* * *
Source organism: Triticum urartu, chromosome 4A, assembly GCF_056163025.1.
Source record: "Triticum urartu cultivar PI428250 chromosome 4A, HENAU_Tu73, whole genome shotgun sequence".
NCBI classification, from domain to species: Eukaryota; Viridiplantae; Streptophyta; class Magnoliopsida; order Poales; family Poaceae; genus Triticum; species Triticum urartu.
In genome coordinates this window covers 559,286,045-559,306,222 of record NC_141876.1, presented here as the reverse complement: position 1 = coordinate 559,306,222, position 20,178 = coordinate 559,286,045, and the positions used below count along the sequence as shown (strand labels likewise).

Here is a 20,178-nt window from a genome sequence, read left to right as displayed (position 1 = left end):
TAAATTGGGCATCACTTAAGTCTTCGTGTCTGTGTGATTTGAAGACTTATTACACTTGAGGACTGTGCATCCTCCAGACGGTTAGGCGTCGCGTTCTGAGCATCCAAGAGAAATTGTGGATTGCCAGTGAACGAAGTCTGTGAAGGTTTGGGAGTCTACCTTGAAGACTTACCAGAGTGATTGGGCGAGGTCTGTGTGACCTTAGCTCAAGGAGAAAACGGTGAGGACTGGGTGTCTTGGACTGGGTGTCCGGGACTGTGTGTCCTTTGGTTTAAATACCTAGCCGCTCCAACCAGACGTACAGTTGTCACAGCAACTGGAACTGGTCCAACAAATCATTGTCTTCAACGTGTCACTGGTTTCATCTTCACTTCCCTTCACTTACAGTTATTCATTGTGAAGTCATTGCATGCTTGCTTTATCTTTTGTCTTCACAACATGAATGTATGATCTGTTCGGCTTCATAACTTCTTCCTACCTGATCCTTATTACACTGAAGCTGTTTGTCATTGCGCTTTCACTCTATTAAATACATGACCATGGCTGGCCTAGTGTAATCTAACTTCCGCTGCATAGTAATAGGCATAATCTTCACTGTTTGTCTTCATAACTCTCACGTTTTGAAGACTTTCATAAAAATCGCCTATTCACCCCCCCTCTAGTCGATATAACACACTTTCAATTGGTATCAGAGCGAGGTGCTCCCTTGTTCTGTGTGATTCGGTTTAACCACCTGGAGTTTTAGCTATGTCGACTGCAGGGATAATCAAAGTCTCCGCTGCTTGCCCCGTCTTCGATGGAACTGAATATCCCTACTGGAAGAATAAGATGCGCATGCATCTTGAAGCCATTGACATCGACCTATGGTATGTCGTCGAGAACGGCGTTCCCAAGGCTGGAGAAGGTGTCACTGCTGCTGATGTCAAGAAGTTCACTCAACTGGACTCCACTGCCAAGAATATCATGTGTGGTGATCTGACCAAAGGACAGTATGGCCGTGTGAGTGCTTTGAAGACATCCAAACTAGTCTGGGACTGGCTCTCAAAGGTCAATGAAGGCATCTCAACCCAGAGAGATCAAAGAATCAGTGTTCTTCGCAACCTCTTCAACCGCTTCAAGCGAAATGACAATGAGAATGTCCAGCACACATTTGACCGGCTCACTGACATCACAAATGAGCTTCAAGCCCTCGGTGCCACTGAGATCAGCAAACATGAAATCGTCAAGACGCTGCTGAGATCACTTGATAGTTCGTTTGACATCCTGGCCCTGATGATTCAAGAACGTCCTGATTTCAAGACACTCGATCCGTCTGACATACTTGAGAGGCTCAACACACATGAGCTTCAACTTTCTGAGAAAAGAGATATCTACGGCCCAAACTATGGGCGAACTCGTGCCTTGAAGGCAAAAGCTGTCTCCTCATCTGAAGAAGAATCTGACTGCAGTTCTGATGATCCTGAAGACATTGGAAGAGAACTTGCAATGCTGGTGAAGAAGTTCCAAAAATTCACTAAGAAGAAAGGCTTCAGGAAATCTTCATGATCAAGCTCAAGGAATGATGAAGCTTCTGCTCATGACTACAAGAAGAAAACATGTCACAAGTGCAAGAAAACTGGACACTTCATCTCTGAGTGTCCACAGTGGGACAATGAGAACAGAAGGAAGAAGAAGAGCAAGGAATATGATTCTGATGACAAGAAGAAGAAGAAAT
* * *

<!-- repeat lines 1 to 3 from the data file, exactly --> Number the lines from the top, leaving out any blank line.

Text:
Source organism: Triticum urartu, chromosome 4A, assembly GCF_056163025.1.
Source record: "Triticum urartu cultivar PI428250 chromosome 4A, HENAU_Tu73, whole genome shotgun sequence".
NCBI classification, from domain to species: Eukaryota; Viridiplantae; Streptophyta; class Magnoliopsida; order Poales; family Poaceae; genus Triticum; species Triticum urartu.